Week 7 Blog Posting


This film is one of the most iconic of our time for a variety of different reasons, not least of which is the camerawork and elements of mise-en-scene, all of which are pulled together through editing.

                At the opening of this scene, what appears to be a long crane shot is used as we descend upon a tall glass building. This shot isn’t cut at any point, so it occurs in real time without any compression or expansion. At the end of this shot, one of the panes of glass is shot out from the inside. This unites the outside of the building with the inside of the building instead of allowing the audience to infer this connection. As the robbers prepare to jump out of the window frame, the shots are much shorter, building the suspense. Another crane shot is used as they ride the wire across the two buildings; we see straight down at one point, giving us a sense of dimension and creating space on the screen.

                Interspersed with the robbers gliding to the other building is a shot of another robber on a street corner with a mask in his hand. We later discover that this robber is the Joker himself, so the mask is an element of mise-en-scene that clues us into how important this character is. When the Joker is picked up by more of his thief friends, we see a shot of the interior of the vehicle. It is at this point that the axis of action is somewhat broken and disorients us. First, we get a shot from behind the Joker’s head, establishing the axis; next, we get a shot from the right of the passenger’s head, which confuses our sense of the space in the vehicle.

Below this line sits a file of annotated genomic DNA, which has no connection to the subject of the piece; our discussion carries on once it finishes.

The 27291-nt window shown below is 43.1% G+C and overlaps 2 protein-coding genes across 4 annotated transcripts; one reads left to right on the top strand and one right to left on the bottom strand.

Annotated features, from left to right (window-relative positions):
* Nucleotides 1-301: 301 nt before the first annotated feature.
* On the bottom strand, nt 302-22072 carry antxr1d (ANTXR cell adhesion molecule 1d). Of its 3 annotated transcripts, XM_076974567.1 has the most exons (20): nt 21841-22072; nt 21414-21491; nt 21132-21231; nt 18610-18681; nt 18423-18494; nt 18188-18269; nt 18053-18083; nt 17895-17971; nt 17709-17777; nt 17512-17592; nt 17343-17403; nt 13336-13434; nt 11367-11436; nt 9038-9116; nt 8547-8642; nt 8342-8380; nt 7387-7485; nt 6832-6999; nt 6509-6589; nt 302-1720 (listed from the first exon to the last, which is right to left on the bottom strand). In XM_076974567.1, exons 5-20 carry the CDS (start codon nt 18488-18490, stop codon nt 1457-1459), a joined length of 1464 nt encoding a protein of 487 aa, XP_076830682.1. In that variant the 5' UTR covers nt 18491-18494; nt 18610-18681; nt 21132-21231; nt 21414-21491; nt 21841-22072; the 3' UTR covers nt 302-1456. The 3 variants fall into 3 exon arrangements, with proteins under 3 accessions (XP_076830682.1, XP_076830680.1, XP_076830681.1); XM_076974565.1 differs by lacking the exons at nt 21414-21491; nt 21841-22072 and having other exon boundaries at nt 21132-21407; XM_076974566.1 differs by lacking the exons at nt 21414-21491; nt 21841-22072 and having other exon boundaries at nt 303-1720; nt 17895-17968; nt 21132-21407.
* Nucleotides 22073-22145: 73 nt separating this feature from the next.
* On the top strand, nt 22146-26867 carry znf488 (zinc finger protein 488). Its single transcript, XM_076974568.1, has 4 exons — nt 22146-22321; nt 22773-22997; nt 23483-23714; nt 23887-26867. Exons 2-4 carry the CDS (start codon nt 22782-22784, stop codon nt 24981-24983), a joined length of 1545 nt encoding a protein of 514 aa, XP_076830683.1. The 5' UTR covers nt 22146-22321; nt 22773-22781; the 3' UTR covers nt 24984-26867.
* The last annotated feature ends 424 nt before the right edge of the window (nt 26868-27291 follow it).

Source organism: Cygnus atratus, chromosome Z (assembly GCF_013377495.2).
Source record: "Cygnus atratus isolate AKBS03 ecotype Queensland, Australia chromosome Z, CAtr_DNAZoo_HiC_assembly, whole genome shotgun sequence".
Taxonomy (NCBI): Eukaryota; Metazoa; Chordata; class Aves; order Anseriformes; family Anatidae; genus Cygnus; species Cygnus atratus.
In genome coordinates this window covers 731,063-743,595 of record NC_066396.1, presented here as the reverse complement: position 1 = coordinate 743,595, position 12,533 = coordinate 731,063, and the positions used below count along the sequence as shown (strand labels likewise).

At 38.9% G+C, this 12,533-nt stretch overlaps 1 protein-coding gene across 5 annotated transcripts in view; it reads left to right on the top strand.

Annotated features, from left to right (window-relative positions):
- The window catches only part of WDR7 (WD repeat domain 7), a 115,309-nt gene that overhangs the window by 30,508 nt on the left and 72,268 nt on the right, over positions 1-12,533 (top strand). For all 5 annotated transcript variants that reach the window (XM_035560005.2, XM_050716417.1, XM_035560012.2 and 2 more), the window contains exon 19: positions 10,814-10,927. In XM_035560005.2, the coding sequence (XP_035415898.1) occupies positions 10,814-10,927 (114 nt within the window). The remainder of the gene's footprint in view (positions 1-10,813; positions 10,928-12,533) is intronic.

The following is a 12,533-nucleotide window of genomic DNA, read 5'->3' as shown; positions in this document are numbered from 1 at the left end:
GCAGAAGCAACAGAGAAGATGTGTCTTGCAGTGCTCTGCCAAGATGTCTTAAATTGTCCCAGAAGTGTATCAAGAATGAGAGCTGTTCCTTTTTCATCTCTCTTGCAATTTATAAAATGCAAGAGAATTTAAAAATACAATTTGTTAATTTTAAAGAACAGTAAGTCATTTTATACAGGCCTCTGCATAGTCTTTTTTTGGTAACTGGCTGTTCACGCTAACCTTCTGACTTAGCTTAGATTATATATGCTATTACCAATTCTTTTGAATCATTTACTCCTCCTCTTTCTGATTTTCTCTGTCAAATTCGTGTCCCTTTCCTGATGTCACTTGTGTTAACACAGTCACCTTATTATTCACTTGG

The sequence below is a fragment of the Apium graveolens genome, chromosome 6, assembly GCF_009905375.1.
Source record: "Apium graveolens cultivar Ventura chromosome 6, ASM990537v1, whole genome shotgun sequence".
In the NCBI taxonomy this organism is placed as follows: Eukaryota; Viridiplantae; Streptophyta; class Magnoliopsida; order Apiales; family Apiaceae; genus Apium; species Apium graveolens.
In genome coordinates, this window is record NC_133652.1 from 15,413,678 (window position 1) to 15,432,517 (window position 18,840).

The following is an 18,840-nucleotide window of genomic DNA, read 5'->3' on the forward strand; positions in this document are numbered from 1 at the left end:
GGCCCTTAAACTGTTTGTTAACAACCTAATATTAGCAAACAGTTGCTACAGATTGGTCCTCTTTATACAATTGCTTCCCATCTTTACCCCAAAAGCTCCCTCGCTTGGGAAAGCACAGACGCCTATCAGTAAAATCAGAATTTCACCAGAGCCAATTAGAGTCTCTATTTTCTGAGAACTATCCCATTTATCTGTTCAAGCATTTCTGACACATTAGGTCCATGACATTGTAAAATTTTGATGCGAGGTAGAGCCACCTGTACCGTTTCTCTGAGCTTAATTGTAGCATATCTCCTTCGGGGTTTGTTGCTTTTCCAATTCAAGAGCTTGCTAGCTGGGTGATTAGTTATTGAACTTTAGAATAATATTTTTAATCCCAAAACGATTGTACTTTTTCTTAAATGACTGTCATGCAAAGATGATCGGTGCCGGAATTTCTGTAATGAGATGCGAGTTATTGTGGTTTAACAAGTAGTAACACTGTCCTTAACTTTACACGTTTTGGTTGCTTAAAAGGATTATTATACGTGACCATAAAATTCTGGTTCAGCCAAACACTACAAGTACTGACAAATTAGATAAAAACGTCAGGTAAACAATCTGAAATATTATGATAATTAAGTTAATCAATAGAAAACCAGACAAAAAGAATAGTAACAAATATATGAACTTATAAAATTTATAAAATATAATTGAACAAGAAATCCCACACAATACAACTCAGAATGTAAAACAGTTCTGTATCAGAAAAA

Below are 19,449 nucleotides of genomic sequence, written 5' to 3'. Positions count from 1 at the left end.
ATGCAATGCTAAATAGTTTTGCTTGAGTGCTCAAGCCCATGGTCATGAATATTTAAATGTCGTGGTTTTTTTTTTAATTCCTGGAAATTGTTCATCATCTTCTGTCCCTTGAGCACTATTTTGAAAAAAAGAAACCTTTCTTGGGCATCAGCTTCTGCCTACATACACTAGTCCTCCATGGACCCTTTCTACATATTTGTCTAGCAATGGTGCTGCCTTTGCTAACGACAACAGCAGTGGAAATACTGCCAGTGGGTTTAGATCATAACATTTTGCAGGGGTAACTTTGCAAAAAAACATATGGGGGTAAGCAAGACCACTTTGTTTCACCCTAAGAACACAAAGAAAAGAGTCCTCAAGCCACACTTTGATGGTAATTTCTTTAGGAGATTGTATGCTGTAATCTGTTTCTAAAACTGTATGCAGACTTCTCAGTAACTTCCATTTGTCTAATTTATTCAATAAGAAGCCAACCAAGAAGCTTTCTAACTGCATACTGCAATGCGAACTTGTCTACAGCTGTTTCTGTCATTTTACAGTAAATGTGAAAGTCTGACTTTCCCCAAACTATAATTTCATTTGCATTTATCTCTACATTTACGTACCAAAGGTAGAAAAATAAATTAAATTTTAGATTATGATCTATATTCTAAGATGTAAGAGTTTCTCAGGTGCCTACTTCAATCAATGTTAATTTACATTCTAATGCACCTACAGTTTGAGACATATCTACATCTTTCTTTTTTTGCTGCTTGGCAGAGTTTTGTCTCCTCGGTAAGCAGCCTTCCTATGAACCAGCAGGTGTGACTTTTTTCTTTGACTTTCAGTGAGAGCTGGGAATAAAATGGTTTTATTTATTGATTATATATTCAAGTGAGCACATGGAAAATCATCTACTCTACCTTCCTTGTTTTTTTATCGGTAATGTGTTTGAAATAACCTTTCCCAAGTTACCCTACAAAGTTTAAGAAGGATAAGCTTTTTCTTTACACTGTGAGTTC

Jumping off of the vehicle scenario once more, a sense of unity between cuts is created when one of the robbers in the car says to the other, ”I know why they call him the Joker.” In the next cut, two more masked men seemingly continue this conversation when one says “So why do they call him the Joker?” and the other answers the question. It creates a cohesiveness between two otherwise unrelated scenes.



4 thoughts on “Week 7 Blog Posting

  1. Great movie.

    It is certainly a good indicator that this scene is brilliantly cut in terms of continuity, because at first watching, I didn’t even notice the editing. Each shot flows with the last, creating a seamless scene of action.

    Most of the editing takes place when the plot moves from one group of the robbers to the other. Other than that, many of the shots are long, sweeping takes which derive more suspense from the action onscreen and the dramatic music rather than the quickening pace of shots. This is interesting because a similar technique is used in the scene posted by another one of our classmates from Inception, another Nolan film. It is interesting to see his editing style portrayed in these two films and this definitely makes me want to re-watch and analyze his other movies. From this scene and the Inception scene, it seems to me that he places importance on mise-en-scene and music before editing, at least when it comes to creating dramatic effect.